Backflow, which we introduced in a blog post earlier this month, is water supply contamination. It occurs when clean water reverses direction and suctions dirty water into the drinking water supply, necessitating backflow testing and certification.
In Charlotte, both residential and commercial (industrial) properties must have a backflow prevention device on all inground irrigation systems, and the device must be tested annually. The reason for such measures is because backflow incidents can cause major problems for towns and cities—in part because they are underreported and undetected.
Why Are Backflow Incidents Underreported?
Both residential and commercial backflow problems are underreported for several reasons—one of which is that many incidents go undetected (more on that in a bit). Other reasons include incidents of short duration, people not being aware that the incident should be reported or to whom to report it (Charlotte Water or your local Water Department in the Department of Public Works), and liability concerns.
Why Does Backflow Go Undetected?
Although water contamination is often evident through taste, smell, or discoloration, sometimes it’s far less noticeable. Here are a few reasons why backflow can go undetected:
- Sampling and monitoring. Random sampling may not detect transient, localized bacterial contamination. In addition, water may not be tested frequently enough to identify a backflow problem.
- Water pressure. Changes in water pressure can be indicative of backflow issues. However, conventional pressure-monitoring equipment may not pick up reduced pressure, particularly if it’s localized. Also, reduced pressure is often due to line breaks or flushing and therefore not immediately treated as an incident worthy of investigation.
- Health effects. It can be difficult to connect backflow incidents to an illness outbreak or chronic health effects. Even so, it’s often after people get sick that backflow is considered a potential cause, which means the initial incident went undetected.
Examples of Backflow Incidents
Backflow incidents can cause significant public health concerns. Show everything from propane to an agricultural herbicide to blood from funeral home to antifreeze have leaked into public water supplies across the country. A few examples in more detail illustrate how problematic this can become:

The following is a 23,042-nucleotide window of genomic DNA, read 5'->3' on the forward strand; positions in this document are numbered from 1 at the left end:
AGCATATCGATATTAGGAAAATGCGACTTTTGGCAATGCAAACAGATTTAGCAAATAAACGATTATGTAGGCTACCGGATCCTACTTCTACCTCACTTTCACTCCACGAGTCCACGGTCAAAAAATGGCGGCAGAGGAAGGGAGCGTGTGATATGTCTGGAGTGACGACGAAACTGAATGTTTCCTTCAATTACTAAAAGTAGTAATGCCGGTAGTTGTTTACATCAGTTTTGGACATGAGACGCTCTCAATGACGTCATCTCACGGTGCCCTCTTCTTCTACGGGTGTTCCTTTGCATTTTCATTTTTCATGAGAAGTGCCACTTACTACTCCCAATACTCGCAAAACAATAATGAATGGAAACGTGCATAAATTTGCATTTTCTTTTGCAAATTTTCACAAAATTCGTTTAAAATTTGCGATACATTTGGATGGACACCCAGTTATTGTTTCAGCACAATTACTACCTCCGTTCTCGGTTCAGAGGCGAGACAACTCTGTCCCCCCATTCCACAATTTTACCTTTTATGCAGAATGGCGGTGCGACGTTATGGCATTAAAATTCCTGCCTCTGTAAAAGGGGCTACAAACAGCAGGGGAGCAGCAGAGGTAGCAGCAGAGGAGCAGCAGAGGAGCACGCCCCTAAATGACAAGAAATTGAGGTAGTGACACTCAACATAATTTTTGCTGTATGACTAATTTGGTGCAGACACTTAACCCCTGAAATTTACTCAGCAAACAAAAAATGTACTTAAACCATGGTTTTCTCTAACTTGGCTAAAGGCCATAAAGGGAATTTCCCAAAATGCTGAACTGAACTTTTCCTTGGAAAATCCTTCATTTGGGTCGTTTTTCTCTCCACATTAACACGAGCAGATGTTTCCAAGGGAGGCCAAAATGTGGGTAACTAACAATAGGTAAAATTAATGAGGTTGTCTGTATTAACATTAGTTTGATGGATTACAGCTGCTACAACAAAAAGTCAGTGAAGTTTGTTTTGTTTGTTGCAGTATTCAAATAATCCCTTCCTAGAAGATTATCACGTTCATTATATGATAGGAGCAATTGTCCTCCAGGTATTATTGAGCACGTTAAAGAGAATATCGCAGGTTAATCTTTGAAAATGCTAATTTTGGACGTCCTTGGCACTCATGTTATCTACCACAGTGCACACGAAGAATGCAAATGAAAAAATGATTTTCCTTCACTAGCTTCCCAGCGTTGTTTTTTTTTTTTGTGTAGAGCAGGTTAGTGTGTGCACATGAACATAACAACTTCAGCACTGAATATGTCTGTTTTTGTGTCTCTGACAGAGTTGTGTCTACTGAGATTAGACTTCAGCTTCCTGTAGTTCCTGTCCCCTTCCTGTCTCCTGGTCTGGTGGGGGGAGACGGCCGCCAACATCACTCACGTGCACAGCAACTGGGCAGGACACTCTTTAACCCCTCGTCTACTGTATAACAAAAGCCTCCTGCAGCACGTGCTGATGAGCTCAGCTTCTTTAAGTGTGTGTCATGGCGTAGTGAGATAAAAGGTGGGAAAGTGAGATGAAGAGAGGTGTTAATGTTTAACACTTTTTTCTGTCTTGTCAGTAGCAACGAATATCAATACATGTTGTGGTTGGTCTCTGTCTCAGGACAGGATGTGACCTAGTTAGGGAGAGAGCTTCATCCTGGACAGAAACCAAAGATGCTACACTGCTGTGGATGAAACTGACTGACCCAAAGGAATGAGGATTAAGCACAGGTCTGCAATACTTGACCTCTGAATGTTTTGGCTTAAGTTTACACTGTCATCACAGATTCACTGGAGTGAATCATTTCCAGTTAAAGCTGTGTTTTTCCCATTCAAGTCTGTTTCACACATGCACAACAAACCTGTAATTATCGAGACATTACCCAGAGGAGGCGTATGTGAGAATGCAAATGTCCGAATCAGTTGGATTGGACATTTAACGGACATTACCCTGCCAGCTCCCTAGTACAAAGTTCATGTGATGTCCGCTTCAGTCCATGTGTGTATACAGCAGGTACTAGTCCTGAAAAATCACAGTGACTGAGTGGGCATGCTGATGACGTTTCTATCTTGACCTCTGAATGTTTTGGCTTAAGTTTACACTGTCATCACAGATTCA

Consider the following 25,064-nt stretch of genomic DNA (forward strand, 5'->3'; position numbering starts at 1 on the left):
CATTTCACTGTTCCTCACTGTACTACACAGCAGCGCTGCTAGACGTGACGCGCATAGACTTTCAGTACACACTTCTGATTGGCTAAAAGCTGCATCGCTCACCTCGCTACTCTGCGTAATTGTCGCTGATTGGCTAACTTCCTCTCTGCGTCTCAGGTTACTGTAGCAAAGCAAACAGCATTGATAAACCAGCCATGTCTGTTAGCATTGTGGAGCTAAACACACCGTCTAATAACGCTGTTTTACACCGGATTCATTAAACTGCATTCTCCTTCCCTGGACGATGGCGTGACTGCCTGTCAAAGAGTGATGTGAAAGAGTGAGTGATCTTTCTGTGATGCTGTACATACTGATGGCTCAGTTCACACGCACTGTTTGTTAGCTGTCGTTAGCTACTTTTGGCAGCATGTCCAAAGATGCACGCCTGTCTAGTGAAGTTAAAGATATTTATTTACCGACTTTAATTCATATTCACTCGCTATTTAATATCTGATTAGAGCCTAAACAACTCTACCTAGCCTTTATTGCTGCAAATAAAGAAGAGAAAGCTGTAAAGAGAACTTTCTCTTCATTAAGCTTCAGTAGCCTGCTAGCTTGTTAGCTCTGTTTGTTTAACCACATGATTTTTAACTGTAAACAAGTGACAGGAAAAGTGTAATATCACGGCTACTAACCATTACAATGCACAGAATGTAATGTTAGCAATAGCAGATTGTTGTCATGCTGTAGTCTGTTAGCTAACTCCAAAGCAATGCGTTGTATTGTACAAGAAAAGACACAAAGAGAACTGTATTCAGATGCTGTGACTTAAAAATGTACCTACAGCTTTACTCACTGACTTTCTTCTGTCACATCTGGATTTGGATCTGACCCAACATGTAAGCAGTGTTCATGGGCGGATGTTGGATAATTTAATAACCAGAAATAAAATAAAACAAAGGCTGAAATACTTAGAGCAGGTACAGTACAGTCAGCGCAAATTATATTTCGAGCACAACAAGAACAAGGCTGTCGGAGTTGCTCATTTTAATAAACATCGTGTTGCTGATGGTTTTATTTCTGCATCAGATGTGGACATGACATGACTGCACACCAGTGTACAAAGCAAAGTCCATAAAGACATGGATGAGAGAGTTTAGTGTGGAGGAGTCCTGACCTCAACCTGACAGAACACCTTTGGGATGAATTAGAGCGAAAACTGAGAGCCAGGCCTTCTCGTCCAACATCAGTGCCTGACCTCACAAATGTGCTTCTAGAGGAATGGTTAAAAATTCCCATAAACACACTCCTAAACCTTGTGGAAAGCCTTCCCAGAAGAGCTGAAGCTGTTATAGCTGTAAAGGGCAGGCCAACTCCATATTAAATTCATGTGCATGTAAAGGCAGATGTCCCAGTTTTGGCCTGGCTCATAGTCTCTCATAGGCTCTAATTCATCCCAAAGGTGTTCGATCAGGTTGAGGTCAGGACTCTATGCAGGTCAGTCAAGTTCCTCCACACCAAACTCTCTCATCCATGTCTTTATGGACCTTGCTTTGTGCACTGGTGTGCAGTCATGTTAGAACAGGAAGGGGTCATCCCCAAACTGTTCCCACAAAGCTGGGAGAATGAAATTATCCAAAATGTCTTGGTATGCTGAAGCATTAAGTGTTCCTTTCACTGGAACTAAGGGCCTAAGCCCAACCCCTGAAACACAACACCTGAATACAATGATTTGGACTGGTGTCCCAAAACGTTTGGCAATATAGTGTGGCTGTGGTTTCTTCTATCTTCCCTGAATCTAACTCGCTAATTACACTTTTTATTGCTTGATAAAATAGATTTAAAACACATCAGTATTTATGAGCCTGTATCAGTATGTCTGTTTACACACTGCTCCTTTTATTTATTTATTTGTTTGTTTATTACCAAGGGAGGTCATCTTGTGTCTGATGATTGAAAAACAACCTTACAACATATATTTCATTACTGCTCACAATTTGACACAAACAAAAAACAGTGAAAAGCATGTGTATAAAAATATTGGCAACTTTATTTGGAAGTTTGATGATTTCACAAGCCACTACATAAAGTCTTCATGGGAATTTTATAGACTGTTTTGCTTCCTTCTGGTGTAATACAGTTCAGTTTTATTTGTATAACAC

- In North Carolina, a pesticide contaminated drinking water for 23 households and a nearby office building. The problem: A water main broke at the same time an exterminator was filling a pesticide truck with water, dropping the water pressure and allowing the pesticide to enter the water supply.
- In Texas, a chemical that can burn skin and cause respiratory problems entered the public water supply from a chemical plant mixing tank: up to 24 gallons of the chemical was pumped back into the city’s water main—an amount normally diluted and used to produce 8,000 gallons of product. The problem: There was no backflow preventer on the chemical plant’s incoming water line, which left a cross-connection unprotected and allowed for backpressure into the water supply.
- In New York, a lawn maintenance contractor filled a hydroseed tank (seed, dye, and woodpulp) with water through unauthorized use of a hydrant. The water system became clogged up with the material and prevented water from flowing; a two-day advisory was put in place while officials flushed the water system. The problem: The operator neglected to install a backflow prevention check valve between the hose leading to the truck and the hydrant.
Expert Charlotte Backflow Testing and Certification Plus Backflow Preventer Installation
Looking to install backflow preventers? In need of backflow testing and certification? We are on Charlotte’s list of approved backflow preventer testers. Give us a call at 704-846-5371 or use our online contact form for service 24/7, 365 days a year.
Quick question & answer: Are backflow prevention devices required in Charlotte?
Yes! In Charlotte, residential and commercial properties are required to have a backflow prevention device on all inground irrigation systems, and the device must be tested annually. The reason for such measures is because backflow incidents can cause major problems for towns and cities- in part because they are underreported and undetected.